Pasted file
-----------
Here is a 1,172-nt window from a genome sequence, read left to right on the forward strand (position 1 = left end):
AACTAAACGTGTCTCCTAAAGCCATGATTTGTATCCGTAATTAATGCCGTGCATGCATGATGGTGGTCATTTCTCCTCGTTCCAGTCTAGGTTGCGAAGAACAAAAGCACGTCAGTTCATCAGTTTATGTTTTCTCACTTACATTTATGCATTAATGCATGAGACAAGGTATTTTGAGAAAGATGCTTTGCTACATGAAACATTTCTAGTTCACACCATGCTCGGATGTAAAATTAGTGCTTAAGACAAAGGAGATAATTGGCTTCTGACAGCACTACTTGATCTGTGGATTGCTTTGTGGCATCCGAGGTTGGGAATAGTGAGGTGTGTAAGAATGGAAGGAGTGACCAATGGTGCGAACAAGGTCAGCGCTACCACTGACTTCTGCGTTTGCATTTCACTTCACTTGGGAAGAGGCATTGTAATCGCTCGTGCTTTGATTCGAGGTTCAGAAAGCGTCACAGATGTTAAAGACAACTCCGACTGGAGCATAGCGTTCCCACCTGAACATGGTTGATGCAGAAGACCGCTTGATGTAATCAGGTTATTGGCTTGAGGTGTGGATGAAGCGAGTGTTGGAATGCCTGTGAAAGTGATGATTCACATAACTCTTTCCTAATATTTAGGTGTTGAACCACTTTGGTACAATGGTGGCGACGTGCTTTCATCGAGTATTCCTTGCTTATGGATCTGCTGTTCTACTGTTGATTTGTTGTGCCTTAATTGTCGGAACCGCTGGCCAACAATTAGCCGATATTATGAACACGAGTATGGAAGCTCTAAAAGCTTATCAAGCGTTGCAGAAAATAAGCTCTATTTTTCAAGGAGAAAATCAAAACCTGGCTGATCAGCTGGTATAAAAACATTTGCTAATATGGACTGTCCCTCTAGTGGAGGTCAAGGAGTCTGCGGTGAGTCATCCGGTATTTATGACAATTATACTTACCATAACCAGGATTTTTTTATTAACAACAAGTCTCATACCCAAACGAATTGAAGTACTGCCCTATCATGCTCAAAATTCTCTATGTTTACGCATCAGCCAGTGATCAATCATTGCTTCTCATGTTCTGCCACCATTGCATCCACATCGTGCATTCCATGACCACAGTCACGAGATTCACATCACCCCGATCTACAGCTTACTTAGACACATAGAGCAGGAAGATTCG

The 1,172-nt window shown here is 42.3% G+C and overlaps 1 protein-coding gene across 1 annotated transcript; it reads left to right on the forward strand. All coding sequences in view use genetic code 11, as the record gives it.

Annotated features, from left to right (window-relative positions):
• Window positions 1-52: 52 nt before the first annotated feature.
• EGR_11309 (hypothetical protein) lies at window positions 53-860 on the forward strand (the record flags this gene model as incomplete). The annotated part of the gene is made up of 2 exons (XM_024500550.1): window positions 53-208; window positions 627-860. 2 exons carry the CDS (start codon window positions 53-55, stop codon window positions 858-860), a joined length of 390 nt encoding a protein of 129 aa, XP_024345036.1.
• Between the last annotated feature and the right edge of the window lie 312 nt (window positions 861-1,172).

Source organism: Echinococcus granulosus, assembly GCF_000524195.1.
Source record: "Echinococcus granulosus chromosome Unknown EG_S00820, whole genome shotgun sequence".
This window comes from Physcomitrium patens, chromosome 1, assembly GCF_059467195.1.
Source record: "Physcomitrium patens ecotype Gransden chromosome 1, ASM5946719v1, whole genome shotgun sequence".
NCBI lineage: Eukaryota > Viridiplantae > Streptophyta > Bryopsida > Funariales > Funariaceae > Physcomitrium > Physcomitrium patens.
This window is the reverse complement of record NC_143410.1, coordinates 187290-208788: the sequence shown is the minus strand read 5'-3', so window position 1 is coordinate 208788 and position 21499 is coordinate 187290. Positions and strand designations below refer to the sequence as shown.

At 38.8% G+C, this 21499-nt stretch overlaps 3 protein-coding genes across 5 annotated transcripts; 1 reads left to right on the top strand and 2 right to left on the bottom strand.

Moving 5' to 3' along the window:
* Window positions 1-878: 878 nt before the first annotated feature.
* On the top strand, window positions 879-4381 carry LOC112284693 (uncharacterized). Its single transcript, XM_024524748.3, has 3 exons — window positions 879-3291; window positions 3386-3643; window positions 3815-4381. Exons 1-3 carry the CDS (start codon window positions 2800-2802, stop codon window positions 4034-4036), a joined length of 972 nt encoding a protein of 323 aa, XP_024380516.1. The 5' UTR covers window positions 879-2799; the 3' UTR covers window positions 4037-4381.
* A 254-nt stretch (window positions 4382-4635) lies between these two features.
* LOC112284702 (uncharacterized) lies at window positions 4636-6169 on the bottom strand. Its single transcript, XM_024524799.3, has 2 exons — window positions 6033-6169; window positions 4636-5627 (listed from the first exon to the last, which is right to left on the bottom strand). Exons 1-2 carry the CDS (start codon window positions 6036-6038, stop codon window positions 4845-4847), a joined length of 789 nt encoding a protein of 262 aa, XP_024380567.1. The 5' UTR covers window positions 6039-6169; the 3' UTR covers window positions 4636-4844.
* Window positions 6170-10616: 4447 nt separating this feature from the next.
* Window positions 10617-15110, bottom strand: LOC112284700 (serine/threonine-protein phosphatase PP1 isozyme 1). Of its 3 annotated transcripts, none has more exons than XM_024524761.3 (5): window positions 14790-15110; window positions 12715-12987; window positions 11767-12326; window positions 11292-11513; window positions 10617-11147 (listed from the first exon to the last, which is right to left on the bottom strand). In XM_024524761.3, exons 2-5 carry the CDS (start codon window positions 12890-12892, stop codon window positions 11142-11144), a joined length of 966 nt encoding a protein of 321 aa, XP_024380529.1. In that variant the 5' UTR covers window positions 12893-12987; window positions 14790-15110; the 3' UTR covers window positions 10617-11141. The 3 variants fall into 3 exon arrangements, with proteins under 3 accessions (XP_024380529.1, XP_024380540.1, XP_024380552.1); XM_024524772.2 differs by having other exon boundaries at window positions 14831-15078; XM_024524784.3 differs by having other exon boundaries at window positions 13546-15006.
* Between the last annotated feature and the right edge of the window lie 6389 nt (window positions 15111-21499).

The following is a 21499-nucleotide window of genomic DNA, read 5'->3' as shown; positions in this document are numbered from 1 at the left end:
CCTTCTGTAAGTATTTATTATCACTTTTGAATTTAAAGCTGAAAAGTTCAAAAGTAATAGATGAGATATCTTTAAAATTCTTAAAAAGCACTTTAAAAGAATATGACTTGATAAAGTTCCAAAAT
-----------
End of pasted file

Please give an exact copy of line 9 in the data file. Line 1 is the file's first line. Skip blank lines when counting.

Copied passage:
Source record: "Echinococcus granulosus chromosome Unknown EG_S00820, whole genome shotgun sequence".